The Mahendreshwar temple 

At the extreme northern end of Durbar Square you will find this temple. It was built by King Mahendra Malla in the 16th century. It is a three-storied pagoda-style Temple with a central dome and four smaller ones at the corners. The main shrine is dedicated to Lord Shiva. The northeast corner depicts Kama Deva: the temple has a large plinth, and is topped by an umbrella.

Big Drums 

Despite its ominous appearance, it was used to warn the city of imminent danger, The great drums still stand in a regal pavilion to the north of Hanuman Dhoka. Even though they are now only used for ceremonial purposes, they are still an integral part of Nepal’s rich cultural heritage. A goat and a buffalo must be sacrificed to the drums once or twice every year.

Great Bell 

The Great Bell, rung only during puja at a nearby Degutaleju temple, drives off evil spirits. As you leave the southern part of Durbar Sq along Makhan Tole, look to your left to see it. The bell is placed atop of white building built by Rana Bahadur Shah in 1797.

Gaddi Baithak 

It is a domineering white building built in the neoclassical style,it was used for coronations and welcoming visitors from other countries, and is found on Durbar Square. The structure suffered greatly during the recent earthquake but has been restored to preserve the historical value of this landmark. Originally designed as part of Hanuman Dhoka Palace in 1908, it contrasts starkly with its historic surroundings. A page of European masterpiece in the book of nepali architecture.


Kasthamandap was built in the 16th century by King Lakshmi Narsingh Malla. Kasthamandap was a three tier public shelter located near Maru that included a shrine consecrated to Gorakhshanath. This is made entirely of wood, without nails or supports. The roof is supported by 12 pillars. Kasthamandap has three stories and it is covered with intricate carvings of gods, goddesses, animals and scenes from Hindu mythology. Kasthamandap was badly damaged by the earthquake in 2015 but it has been restored to its original glory. The is a popular tourist destination and it attracts thousands of visitors every year.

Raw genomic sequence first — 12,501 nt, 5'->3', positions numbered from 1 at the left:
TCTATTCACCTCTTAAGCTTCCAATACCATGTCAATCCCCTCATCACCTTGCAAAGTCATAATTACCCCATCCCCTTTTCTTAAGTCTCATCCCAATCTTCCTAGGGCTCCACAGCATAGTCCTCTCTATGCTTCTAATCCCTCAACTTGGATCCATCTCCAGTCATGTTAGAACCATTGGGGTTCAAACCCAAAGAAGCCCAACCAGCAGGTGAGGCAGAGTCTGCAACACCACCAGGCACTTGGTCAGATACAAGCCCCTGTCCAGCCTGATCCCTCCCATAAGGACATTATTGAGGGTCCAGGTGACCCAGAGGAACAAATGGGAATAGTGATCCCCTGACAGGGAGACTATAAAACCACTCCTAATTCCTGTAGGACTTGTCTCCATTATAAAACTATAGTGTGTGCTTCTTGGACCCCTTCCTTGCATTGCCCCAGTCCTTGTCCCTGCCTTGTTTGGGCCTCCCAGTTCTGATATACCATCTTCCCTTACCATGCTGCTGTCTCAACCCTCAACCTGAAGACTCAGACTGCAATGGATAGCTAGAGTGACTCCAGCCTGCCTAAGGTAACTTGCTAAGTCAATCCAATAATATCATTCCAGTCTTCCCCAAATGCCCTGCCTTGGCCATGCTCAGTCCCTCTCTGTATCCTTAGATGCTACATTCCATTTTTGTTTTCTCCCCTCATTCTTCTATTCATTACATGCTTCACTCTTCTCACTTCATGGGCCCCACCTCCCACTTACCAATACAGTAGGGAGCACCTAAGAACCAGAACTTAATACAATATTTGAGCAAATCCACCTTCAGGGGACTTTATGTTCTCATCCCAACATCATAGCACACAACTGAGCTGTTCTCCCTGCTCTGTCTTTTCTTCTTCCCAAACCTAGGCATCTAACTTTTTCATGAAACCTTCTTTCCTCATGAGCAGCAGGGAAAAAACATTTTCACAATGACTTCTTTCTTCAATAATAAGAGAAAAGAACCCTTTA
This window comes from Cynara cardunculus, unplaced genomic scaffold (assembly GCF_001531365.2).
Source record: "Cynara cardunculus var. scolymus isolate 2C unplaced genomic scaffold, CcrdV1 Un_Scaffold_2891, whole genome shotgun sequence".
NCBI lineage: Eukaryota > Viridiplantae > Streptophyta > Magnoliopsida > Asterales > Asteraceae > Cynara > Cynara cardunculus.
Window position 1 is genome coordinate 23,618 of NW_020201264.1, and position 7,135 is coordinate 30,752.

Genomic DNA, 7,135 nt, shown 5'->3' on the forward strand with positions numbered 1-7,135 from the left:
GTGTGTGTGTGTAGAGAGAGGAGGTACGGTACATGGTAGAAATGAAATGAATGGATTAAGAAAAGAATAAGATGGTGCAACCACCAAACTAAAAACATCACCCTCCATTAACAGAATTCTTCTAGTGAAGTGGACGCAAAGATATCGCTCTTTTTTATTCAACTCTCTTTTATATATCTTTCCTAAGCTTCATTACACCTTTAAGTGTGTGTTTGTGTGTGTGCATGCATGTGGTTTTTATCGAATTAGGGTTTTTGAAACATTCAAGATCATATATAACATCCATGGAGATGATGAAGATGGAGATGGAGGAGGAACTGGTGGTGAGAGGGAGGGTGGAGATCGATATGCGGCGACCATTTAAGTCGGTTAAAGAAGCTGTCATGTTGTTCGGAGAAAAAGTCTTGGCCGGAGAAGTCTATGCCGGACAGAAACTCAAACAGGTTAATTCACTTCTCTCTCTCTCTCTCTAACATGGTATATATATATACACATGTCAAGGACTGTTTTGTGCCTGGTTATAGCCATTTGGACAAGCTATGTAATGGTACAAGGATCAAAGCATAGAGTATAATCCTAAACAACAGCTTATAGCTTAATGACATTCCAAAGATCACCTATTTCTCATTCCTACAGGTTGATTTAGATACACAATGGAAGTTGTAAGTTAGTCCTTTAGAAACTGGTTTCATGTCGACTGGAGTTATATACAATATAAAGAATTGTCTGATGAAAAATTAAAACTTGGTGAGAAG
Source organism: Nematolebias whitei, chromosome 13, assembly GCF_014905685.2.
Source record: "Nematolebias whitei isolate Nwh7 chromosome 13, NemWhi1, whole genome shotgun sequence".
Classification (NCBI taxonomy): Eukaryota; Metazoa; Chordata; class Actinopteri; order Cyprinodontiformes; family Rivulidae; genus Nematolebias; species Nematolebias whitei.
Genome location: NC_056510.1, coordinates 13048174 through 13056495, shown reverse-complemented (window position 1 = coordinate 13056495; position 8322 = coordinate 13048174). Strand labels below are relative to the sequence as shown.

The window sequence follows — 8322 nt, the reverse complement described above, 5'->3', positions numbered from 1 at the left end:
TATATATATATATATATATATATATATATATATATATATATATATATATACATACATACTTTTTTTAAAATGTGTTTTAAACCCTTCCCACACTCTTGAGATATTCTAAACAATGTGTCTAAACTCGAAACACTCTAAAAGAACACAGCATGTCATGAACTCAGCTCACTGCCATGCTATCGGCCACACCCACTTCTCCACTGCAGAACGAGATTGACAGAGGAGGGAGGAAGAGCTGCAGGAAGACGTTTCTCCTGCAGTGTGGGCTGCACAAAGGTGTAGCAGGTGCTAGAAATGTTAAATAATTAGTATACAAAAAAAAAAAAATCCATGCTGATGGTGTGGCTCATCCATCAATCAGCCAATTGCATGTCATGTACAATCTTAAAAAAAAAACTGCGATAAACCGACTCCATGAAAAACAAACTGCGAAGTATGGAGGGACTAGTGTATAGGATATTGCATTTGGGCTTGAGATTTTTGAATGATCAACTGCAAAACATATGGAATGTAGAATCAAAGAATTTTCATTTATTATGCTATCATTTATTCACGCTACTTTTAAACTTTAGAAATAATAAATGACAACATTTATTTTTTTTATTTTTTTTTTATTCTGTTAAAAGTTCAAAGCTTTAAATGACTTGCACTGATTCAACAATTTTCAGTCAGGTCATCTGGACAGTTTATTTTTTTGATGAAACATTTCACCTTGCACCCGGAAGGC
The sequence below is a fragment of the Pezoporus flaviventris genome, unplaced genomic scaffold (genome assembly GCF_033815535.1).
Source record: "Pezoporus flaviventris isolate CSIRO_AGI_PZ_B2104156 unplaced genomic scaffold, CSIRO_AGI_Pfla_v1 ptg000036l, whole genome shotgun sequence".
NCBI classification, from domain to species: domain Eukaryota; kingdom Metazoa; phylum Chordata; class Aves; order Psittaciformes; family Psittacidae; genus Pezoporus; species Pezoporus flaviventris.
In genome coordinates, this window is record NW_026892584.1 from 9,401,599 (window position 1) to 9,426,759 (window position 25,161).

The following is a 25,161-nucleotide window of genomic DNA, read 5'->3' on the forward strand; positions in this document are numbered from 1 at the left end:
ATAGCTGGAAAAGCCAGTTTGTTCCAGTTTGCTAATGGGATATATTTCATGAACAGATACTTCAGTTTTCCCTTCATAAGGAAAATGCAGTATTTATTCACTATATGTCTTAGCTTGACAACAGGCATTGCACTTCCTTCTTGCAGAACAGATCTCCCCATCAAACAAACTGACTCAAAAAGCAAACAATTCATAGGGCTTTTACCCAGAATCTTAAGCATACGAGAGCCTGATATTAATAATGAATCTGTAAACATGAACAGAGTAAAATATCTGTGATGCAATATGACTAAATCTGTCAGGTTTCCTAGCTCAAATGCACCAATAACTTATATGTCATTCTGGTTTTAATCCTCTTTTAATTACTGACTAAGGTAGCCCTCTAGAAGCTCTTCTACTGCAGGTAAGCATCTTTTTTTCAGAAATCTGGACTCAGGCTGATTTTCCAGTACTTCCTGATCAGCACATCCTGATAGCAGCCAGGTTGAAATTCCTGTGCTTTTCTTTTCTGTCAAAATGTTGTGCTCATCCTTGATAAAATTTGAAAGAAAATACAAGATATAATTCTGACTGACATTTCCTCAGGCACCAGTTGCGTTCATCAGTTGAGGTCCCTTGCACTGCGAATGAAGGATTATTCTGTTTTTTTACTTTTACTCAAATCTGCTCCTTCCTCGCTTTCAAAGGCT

Bhagwati Temple 

The Bhagwati temple, at the northwest corner of the Gaddhi Baithak (Hall), surmounts a building that obscures it. It is topped by three storeys and three onion-shaped domes which represent the trinity Durga. This temple is located in Hanuman Dhoka Palace of Kathmandu, Nepal. It also recently sustained some damage during the earthquake but the main structure remains relatively undamaged. King Jagat Jaya Malla built the temple and installed an image of Naryan. In 1766, when Prithvi Narayan Shah conquered the valley, he had a goddess Bhagwati image placed there instead.

Degutaleju Temple 

The Degutaleju temple is a popular shrine among the Nepalese people. Located within Hanuman Dhoka, this temple features triple roofing – much like an older style of architecture. This is a Hindu temple dedicated to Taleju Bhawani, the royal goddess of the Malla dynasty of Nepal. It was built in 1564 by Mahendra Malla and is located in Hanuman Dhoka. Inside the temple, there’s a shrine dedicated to Taleju Bhawani & Kumari Devi. Taleju Temple is only opened once a year on the occasion of Dashain.

Tribhuvan Museum 

The palace wing constructed by the Ranas to the west of Durbar Square in mid-to-late 19th century overlooks present-day markets. The place became a museum dedicated to King Tribhuvan. This place suffered a lot from the earthquake and it is getting restored.

Freak Street

You must definitely visit Freak Street if you visit Kathmandu durbar square. The former hippie road was famous in the 60s when mari@#na  was legalized in Nepal. 


Hotels Near Kathamndu Durbar Square

Hotels near kathamndu durbar square:The Kathmandu Durbar Square is one of the most popular tourist destinations in Nepal. It is also one of the busiest square in the country, as it is full of shops, restaurants, and hotels. If you’re looking for a place to stay near the Kathmandu Durbar Square, there are plenty of options available. The first thing to consider when choosing a hotel near the Kathmandu Durbar Square is your budget. There are both luxury and budget hotels in the area.